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Southern France put on maximum storm alert

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Southern France put on maximum storm alert
Nasty storms in southern France have prompted the country's top weather warning. Photo: Philippe Huguen/AFP
16:51 CEST+02:00
French meteorologists have issued a red alert - the maximum warning - to residents in southern France due to heavy storms and the threat of flash flooding. Four people were killed in raging flood waters in the same area two weeks ago.

Residents in the Hérault department on the Mediterranean coast were under a red alert on Monday because of storms heavy rain just two weeks after four people were killed by raging flood waters in the area.

Downpours since midday on Monday left local authorities concerned enough about the risk of flash flooding that they put out the red alert, which warns people they are facing an exceptional danger. 

They are concerned the river Lez, the main waterway in the Hérault department will burst its banks.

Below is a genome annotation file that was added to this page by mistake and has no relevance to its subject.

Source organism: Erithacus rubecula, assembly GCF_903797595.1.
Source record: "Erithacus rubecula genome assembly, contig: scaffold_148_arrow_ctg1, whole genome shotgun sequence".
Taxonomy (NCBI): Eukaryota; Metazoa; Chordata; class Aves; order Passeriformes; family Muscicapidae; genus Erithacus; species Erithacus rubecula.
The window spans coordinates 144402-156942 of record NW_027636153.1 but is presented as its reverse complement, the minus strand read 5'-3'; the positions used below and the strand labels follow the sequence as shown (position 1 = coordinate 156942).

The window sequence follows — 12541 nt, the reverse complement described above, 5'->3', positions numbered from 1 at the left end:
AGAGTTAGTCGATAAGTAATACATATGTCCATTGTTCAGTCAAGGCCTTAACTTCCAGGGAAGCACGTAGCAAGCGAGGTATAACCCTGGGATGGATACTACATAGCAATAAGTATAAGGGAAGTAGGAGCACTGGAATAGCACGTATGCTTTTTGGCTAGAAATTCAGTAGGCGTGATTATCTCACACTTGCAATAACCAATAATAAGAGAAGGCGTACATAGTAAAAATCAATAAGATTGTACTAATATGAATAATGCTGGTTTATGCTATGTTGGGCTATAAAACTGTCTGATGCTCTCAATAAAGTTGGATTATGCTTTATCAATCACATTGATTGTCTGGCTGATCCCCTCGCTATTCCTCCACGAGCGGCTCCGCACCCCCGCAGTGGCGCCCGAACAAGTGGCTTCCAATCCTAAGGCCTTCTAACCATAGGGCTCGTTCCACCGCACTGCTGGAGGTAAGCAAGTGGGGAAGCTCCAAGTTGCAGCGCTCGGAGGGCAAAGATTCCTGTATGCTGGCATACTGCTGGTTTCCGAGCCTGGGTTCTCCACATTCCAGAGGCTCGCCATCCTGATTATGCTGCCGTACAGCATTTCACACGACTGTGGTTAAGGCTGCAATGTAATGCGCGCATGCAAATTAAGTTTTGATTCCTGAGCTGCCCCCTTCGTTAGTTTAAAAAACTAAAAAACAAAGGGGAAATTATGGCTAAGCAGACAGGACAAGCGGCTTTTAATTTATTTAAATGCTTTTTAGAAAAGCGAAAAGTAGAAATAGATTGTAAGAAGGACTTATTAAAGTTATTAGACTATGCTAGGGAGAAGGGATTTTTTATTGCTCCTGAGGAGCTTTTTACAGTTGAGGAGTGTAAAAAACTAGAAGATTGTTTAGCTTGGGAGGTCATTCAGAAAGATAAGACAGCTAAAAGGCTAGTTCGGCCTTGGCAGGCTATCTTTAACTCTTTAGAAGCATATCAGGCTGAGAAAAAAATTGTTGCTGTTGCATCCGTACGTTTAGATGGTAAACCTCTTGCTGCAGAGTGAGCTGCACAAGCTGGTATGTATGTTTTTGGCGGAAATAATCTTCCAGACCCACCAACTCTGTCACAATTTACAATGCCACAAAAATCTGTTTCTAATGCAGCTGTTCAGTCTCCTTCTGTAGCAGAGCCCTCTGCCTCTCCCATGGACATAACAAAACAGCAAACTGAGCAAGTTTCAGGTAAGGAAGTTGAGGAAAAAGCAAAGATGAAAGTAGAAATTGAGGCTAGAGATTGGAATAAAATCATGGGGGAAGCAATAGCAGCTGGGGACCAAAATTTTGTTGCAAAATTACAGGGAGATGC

According to reports 95mm of rain fell between midday and 4pm in parts of Hérault on Monday. 

The rains have forced officials to shut down trams in Montpellier and certain sections of roads and motorways are blocked due to flooding.

The storm warning is set to remain in place until 10am on Tuesday.

Under Météo France's guidelines for an "alert rouge" residents are advised that "an absolute vigilance is required, as hazards of exceptional intensity are forecast."

The public is also advised to regularly keep abreast of developments and that "it is essential to follow the safety instructions issued by the government." 

The departments of Gard, Aude and Pyrenees-Orientales were also been placed on Orange alert on Sunday night.

Four people died on September 18th when storms turned a peaceful river that bordered their camping site in Hérault into a raging torrent that swept them away.

Most of the victims were washed away from a campground in Lamalou-les-Bains by a two-metre-deep surge of water and one died after falling into a swollen river in Arnac in the Aveyron region.

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